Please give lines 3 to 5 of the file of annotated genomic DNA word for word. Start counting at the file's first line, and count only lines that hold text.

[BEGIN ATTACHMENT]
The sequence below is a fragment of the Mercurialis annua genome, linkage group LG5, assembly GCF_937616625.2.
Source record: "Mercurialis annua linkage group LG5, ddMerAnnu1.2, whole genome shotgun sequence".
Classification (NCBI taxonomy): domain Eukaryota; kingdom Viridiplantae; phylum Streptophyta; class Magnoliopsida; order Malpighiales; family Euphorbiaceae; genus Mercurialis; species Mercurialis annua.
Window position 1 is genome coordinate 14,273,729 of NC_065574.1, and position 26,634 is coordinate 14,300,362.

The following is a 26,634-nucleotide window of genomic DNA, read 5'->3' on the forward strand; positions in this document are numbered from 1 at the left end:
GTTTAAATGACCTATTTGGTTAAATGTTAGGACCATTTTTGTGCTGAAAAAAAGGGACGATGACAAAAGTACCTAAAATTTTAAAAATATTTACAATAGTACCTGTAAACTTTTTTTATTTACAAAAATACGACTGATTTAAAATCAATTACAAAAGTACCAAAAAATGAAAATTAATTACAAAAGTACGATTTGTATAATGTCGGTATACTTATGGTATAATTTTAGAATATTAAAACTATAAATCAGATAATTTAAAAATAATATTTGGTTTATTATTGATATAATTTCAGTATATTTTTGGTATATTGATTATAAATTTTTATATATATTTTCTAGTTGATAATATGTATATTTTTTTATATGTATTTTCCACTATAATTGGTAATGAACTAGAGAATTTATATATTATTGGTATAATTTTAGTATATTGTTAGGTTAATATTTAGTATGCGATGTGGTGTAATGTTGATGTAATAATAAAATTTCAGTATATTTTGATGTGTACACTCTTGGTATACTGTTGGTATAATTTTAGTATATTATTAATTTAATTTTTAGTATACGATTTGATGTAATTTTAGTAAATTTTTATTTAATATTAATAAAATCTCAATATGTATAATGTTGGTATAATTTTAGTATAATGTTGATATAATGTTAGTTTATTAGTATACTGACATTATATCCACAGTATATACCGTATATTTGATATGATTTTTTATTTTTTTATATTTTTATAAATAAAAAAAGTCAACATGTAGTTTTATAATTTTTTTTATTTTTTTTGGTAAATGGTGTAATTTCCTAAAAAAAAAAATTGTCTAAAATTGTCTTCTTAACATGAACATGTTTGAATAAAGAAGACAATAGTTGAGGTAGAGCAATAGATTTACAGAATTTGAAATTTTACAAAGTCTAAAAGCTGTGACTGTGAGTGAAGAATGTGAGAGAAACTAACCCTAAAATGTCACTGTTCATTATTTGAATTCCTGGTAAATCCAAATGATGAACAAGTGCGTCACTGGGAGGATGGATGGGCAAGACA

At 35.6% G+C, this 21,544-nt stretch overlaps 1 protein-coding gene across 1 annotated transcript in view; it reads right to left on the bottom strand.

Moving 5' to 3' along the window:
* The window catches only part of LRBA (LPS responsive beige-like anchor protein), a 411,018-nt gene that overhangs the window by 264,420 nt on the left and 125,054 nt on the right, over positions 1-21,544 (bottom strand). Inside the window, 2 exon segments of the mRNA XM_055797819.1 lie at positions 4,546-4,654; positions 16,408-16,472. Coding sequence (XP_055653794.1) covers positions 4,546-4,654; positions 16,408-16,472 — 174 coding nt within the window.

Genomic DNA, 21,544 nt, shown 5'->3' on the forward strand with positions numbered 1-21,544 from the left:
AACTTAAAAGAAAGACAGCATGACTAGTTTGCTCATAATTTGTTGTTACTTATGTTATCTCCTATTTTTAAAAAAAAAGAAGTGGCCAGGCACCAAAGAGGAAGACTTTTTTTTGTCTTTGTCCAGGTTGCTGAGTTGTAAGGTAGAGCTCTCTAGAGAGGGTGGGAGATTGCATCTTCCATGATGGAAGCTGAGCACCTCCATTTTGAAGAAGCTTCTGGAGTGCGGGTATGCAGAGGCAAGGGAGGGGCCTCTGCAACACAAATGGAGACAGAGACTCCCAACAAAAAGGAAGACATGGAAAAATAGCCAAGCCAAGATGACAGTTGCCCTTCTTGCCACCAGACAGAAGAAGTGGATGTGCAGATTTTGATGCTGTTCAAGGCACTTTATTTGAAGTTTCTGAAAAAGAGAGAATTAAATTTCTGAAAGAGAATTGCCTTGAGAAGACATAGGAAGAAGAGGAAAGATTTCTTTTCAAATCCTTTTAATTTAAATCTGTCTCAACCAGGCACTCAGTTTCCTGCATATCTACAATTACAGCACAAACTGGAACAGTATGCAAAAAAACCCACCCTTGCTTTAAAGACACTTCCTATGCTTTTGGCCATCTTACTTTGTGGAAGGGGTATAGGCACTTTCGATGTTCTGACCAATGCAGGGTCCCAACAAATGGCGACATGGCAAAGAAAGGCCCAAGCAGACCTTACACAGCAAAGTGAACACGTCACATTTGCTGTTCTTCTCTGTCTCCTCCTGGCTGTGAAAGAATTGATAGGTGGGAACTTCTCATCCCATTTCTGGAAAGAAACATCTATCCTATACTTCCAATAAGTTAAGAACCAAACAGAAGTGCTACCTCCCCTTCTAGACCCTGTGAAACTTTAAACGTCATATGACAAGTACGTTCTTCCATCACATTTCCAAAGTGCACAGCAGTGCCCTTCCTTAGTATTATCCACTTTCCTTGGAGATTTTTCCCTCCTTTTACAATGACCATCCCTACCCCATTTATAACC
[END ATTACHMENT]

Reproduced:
Classification (NCBI taxonomy): domain Eukaryota; kingdom Viridiplantae; phylum Streptophyta; class Magnoliopsida; order Malpighiales; family Euphorbiaceae; genus Mercurialis; species Mercurialis annua.
Window position 1 is genome coordinate 14,273,729 of NC_065574.1, and position 26,634 is coordinate 14,300,362.

The following is a 26,634-nucleotide window of genomic DNA, read 5'->3' on the forward strand; positions in this document are numbered from 1 at the left end: